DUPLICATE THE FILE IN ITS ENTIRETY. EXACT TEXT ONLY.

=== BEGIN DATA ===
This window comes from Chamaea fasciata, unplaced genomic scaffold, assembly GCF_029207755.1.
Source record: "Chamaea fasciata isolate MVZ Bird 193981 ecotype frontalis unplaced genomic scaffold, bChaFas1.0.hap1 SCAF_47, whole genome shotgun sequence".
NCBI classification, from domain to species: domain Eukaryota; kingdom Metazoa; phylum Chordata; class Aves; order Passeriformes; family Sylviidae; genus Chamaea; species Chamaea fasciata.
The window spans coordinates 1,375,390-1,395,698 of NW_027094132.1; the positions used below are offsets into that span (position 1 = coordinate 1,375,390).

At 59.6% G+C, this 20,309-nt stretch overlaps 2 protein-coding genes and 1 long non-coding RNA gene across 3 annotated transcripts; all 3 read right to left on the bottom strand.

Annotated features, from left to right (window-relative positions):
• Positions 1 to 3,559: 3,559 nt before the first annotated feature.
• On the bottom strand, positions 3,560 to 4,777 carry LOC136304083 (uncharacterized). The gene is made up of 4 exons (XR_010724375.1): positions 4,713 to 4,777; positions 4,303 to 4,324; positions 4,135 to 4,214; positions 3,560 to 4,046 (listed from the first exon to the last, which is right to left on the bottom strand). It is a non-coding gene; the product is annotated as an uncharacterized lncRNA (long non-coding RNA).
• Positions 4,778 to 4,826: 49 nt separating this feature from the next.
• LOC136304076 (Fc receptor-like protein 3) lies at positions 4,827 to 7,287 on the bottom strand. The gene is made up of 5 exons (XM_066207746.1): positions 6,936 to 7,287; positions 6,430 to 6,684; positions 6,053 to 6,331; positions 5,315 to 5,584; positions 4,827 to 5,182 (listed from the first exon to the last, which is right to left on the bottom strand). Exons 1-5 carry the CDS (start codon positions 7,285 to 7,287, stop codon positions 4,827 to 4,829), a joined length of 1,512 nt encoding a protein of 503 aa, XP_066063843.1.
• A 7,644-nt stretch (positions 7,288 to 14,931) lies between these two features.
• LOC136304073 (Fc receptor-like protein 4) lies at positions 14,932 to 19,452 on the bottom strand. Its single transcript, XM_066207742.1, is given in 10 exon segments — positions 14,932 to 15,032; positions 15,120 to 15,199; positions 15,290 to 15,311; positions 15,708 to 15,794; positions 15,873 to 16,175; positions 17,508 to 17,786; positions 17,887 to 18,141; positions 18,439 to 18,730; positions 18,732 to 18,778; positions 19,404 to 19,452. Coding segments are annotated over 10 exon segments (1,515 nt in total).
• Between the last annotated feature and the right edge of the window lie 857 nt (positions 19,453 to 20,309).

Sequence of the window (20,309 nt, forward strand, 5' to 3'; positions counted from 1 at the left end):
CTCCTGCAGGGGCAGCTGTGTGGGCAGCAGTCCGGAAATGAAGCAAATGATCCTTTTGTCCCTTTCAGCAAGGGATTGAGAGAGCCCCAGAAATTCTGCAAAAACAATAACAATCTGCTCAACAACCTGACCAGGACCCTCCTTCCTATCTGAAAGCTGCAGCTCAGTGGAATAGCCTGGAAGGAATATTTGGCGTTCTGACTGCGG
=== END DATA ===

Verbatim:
This window comes from Chamaea fasciata, unplaced genomic scaffold, assembly GCF_029207755.1.
Source record: "Chamaea fasciata isolate MVZ Bird 193981 ecotype frontalis unplaced genomic scaffold, bChaFas1.0.hap1 SCAF_47, whole genome shotgun sequence".
NCBI classification, from domain to species: domain Eukaryota; kingdom Metazoa; phylum Chordata; class Aves; order Passeriformes; family Sylviidae; genus Chamaea; species Chamaea fasciata.
The window spans coordinates 1,375,390-1,395,698 of NW_027094132.1; the positions used below are offsets into that span (position 1 = coordinate 1,375,390).

At 59.6% G+C, this 20,309-nt stretch overlaps 2 protein-coding genes and 1 long non-coding RNA gene across 3 annotated transcripts; all 3 read right to left on the bottom strand.

Annotated features, from left to right (window-relative positions):
• Positions 1 to 3,559: 3,559 nt before the first annotated feature.
• On the bottom strand, positions 3,560 to 4,777 carry LOC136304083 (uncharacterized). The gene is made up of 4 exons (XR_010724375.1): positions 4,713 to 4,777; positions 4,303 to 4,324; positions 4,135 to 4,214; positions 3,560 to 4,046 (listed from the first exon to the last, which is right to left on the bottom strand). It is a non-coding gene; the product is annotated as an uncharacterized lncRNA (long non-coding RNA).
• Positions 4,778 to 4,826: 49 nt separating this feature from the next.
• LOC136304076 (Fc receptor-like protein 3) lies at positions 4,827 to 7,287 on the bottom strand. The gene is made up of 5 exons (XM_066207746.1): positions 6,936 to 7,287; positions 6,430 to 6,684; positions 6,053 to 6,331; positions 5,315 to 5,584; positions 4,827 to 5,182 (listed from the first exon to the last, which is right to left on the bottom strand). Exons 1-5 carry the CDS (start codon positions 7,285 to 7,287, stop codon positions 4,827 to 4,829), a joined length of 1,512 nt encoding a protein of 503 aa, XP_066063843.1.
• A 7,644-nt stretch (positions 7,288 to 14,931) lies between these two features.
• LOC136304073 (Fc receptor-like protein 4) lies at positions 14,932 to 19,452 on the bottom strand. Its single transcript, XM_066207742.1, is given in 10 exon segments — positions 14,932 to 15,032; positions 15,120 to 15,199; positions 15,290 to 15,311; positions 15,708 to 15,794; positions 15,873 to 16,175; positions 17,508 to 17,786; positions 17,887 to 18,141; positions 18,439 to 18,730; positions 18,732 to 18,778; positions 19,404 to 19,452. Coding segments are annotated over 10 exon segments (1,515 nt in total).
• Between the last annotated feature and the right edge of the window lie 857 nt (positions 19,453 to 20,309).

Sequence of the window (20,309 nt, forward strand, 5' to 3'; positions counted from 1 at the left end):
CTCCTGCAGGGGCAGCTGTGTGGGCAGCAGTCCGGAAATGAAGCAAATGATCCTTTTGTCCCTTTCAGCAAGGGATTGAGAGAGCCCCAGAAATTCTGCAAAAACAATAACAATCTGCTCAACAACCTGACCAGGACCCTCCTTCCTATCTGAAAGCTGCAGCTCAGTGGAATAGCCTGGAAGGAATATTTGGCGTTCTGACTGCGG